Outdoor Film Festival inspires all ages

Spot the climber ... Emily Harrington toughing it out in Role Reversal


With almost 30 films covering every imaginable adventure sport, outstanding speakers, a run and ride together with two inspirational athletes, and strong support from local businesses, the 2017 Peebles Outdoor Film Festival last month (27-29 Jan) proved a massive hit, with more than 1,100 people flocking to the Eastgate Theatre.

“We’re so pleased with the response to the festival, which continues to grow rapidly year on year,” said Rich Rowe, part of the organising team. “Our hope was for this year’s programme to really inspire and energise people – and that’s exactly what happened. With this being such an outdoors community, we saw great support from the local area, but were also delighted to attract people from all over Scotland.”

The tone was set in the opening presentation by mountain biking legend Crawford Carrick-Anderson – the first in a series of ‘local hero’ sessions at the festival. Crawfy’s life story is a remarkable one, and his presentation left a packed room truly inspired.

This year’s festival saw a change of format in its main auditorium programming, with each afternoon and evening session beginning with a selection of breathtaking short films from around the world, followed by live presentations from some major names. And with food supplied by Osso Restaurant during the interval of the evening sessions, audiences were well-fed as well as well-entertained.

There was a moment during the headline Saturday night presentation by renowned adventure cameraman Keith Partridge that seemed to sum up this year’s festival. As part of a tour de force presentation that ranged from the steaming rainforests of Venezuela to the intimidating North Face of the Eiger, Keith provided a gripping behind-the scenes account of life filming on award-winning climbing documentaries such as Touching the Void and The Beckoning Silence.

But it was his clip of hunters in Mongolia who train golden eagles to catch foxes and wolves – complete with a tiny camera mounted on the back of an eagle – that drew audible gasps from the audience.

That sense of ‘how did he do that?’ was also in evidence on Friday night when endurance adventurer Sean Conway gave an amusing account of completing the world’s longest triathlon – a sometimes chaotic 4,200-mile cycle, run and swim around the entire coast of mainland Britain.

On the Saturday and Sunday afternoons, runners and riders were treated to specially-themed sessions that saw an eclectic selection of short films, followed by live presentations by record-breaking fell runner Nicky Spinks, and World Champion mountain biker Tracy Moseley. These two stars of their sports also experienced some of the Tweed Valley for themselves when Swift Trails led a ride-out with Tracy, while Moorfoot Runners guided a run together with Nicky.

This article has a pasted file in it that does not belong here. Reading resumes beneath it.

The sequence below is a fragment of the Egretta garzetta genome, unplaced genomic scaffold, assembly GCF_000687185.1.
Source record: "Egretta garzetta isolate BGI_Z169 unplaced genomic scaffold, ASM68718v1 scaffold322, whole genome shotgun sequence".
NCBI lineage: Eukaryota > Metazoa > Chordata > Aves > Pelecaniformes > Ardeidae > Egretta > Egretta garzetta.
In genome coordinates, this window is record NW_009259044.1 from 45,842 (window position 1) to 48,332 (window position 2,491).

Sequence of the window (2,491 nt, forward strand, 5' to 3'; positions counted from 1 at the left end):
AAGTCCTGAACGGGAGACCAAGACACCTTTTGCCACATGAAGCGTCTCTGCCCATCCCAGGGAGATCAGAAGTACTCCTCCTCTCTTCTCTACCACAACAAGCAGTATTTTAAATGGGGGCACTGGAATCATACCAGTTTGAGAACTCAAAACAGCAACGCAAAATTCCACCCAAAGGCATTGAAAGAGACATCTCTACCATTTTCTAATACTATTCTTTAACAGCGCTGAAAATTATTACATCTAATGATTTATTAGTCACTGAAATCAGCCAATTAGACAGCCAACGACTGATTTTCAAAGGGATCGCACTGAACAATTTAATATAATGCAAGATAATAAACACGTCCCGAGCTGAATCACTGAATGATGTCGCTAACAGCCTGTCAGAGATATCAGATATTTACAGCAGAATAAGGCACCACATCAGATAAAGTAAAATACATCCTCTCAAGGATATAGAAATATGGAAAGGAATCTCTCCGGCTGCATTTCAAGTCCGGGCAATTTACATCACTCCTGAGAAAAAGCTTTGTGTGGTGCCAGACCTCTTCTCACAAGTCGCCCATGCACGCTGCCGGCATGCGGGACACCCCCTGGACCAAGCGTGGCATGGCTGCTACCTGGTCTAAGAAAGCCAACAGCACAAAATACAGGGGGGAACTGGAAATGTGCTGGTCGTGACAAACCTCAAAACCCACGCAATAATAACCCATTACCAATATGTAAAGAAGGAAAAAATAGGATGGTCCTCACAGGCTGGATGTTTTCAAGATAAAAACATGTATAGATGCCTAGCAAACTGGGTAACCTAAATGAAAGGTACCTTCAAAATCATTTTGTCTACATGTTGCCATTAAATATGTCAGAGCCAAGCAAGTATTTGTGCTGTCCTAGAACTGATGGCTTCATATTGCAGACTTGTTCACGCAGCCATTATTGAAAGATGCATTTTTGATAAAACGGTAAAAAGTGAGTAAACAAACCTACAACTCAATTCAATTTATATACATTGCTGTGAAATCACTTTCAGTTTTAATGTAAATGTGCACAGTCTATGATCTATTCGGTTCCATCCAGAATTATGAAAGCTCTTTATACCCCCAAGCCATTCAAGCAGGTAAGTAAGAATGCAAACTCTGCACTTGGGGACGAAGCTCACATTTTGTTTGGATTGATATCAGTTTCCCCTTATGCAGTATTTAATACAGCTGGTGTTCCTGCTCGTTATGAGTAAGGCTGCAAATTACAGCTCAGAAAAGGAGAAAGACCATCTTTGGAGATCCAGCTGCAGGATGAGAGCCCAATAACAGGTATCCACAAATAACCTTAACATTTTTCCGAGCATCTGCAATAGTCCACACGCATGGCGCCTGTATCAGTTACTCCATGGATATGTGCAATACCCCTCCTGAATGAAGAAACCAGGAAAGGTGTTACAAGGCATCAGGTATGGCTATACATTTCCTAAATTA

“Peebles is a delight – a really lovely town surrounded by very runnable hills,” commented Nicky, on her first visit here. “Thank you so much for inviting me to speak at the festival.”

As well as pulling in the big names, the festival also featured a range of local adventurers, all with compelling stories to tell. In addition to local hero Crawford Carrick-Anderson, the festival saw David Aston reveal all about his trek to the magnetic North Pole, while Ed Shoote spoke to another packed room about his bikepacking experiences around the world. Later presentations by charity marathon runner Bob Johnson – complete with life-size Dalek outfit – adventure racing supremo Paul McGreal, and Scottish winter climbing sensation Greg Boswell were all hugely entertaining.

The audience for Greg’s presentation had a particular treat, as Greg premiered a talk that he will take to this year’s Banff Mountain Film Festival – the most prestigious event of its kind in the world.

The festival ended in celebratory mood on the final night with a screening of the winner (Project Attack Squad by Lynne Armstrong and Lucy Grant) and runner-up (Our adventure by Chris and Thomas Hilton) of this year’s Outdoor Shorts film competition as part of the final short film session.

It was then left to Edinburgh-based bikepacker Markus Stitz to round off the weekend with a wonderful tale of his recent 21,000-mile ride around the world on a singlespeed bike – the seeds of which were sown when he first started bikepacking right here in the Tweed Valley.

The Peebles Outdoor Film Festival would like to thank this year’s sponsors – John Muir Trust, Macdonald Cardrona Hotel, Tontine Hotel, Out & About, Swift Trails, Peebles Physiotherapy and Ridelines – without whose generous support the event could not happen. 

Image: Spot the climber ... Emily Harrington toughing it out in Role Reversal


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